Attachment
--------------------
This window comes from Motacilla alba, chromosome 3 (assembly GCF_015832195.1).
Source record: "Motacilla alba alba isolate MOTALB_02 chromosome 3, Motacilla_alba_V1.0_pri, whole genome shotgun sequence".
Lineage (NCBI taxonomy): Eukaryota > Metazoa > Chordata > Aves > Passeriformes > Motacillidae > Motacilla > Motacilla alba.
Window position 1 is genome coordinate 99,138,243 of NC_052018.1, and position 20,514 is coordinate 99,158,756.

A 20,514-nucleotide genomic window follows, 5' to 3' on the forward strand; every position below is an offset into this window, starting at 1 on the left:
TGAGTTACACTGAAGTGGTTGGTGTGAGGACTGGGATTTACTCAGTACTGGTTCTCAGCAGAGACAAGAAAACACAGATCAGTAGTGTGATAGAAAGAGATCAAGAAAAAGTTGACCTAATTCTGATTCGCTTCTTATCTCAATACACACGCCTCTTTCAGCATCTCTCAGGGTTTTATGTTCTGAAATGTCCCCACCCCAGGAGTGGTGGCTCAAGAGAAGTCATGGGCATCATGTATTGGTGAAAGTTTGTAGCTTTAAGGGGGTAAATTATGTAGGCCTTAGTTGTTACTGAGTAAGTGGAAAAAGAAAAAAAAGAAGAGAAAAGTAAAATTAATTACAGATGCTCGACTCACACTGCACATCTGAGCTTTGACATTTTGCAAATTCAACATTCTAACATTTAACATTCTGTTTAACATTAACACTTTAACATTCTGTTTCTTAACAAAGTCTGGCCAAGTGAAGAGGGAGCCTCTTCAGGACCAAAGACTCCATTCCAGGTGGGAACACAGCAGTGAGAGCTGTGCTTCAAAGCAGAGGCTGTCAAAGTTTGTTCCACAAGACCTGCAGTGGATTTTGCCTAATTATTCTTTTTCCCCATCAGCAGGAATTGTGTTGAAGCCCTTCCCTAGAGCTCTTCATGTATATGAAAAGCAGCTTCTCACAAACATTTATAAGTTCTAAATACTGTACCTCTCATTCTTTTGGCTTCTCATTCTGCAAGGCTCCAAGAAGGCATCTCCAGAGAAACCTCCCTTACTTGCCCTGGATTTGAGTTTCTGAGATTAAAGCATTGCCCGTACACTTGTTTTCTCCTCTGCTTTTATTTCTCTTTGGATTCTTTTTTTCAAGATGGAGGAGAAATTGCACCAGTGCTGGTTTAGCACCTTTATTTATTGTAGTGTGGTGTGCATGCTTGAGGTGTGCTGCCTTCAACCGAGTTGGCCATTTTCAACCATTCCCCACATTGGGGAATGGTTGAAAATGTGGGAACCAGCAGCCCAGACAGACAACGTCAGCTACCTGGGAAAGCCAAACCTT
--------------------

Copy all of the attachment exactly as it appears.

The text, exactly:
This window comes from Motacilla alba, chromosome 3 (assembly GCF_015832195.1).
Source record: "Motacilla alba alba isolate MOTALB_02 chromosome 3, Motacilla_alba_V1.0_pri, whole genome shotgun sequence".
Lineage (NCBI taxonomy): Eukaryota > Metazoa > Chordata > Aves > Passeriformes > Motacillidae > Motacilla > Motacilla alba.
Window position 1 is genome coordinate 99,138,243 of NC_052018.1, and position 20,514 is coordinate 99,158,756.

A 20,514-nucleotide genomic window follows, 5' to 3' on the forward strand; every position below is an offset into this window, starting at 1 on the left:
TGAGTTACACTGAAGTGGTTGGTGTGAGGACTGGGATTTACTCAGTACTGGTTCTCAGCAGAGACAAGAAAACACAGATCAGTAGTGTGATAGAAAGAGATCAAGAAAAAGTTGACCTAATTCTGATTCGCTTCTTATCTCAATACACACGCCTCTTTCAGCATCTCTCAGGGTTTTATGTTCTGAAATGTCCCCACCCCAGGAGTGGTGGCTCAAGAGAAGTCATGGGCATCATGTATTGGTGAAAGTTTGTAGCTTTAAGGGGGTAAATTATGTAGGCCTTAGTTGTTACTGAGTAAGTGGAAAAAGAAAAAAAAGAAGAGAAAAGTAAAATTAATTACAGATGCTCGACTCACACTGCACATCTGAGCTTTGACATTTTGCAAATTCAACATTCTAACATTTAACATTCTGTTTAACATTAACACTTTAACATTCTGTTTCTTAACAAAGTCTGGCCAAGTGAAGAGGGAGCCTCTTCAGGACCAAAGACTCCATTCCAGGTGGGAACACAGCAGTGAGAGCTGTGCTTCAAAGCAGAGGCTGTCAAAGTTTGTTCCACAAGACCTGCAGTGGATTTTGCCTAATTATTCTTTTTCCCCATCAGCAGGAATTGTGTTGAAGCCCTTCCCTAGAGCTCTTCATGTATATGAAAAGCAGCTTCTCACAAACATTTATAAGTTCTAAATACTGTACCTCTCATTCTTTTGGCTTCTCATTCTGCAAGGCTCCAAGAAGGCATCTCCAGAGAAACCTCCCTTACTTGCCCTGGATTTGAGTTTCTGAGATTAAAGCATTGCCCGTACACTTGTTTTCTCCTCTGCTTTTATTTCTCTTTGGATTCTTTTTTTCAAGATGGAGGAGAAATTGCACCAGTGCTGGTTTAGCACCTTTATTTATTGTAGTGTGGTGTGCATGCTTGAGGTGTGCTGCCTTCAACCGAGTTGGCCATTTTCAACCATTCCCCACATTGGGGAATGGTTGAAAATGTGGGAACCAGCAGCCCAGACAGACAACGTCAGCTACCTGGGAAAGCCAAACCTT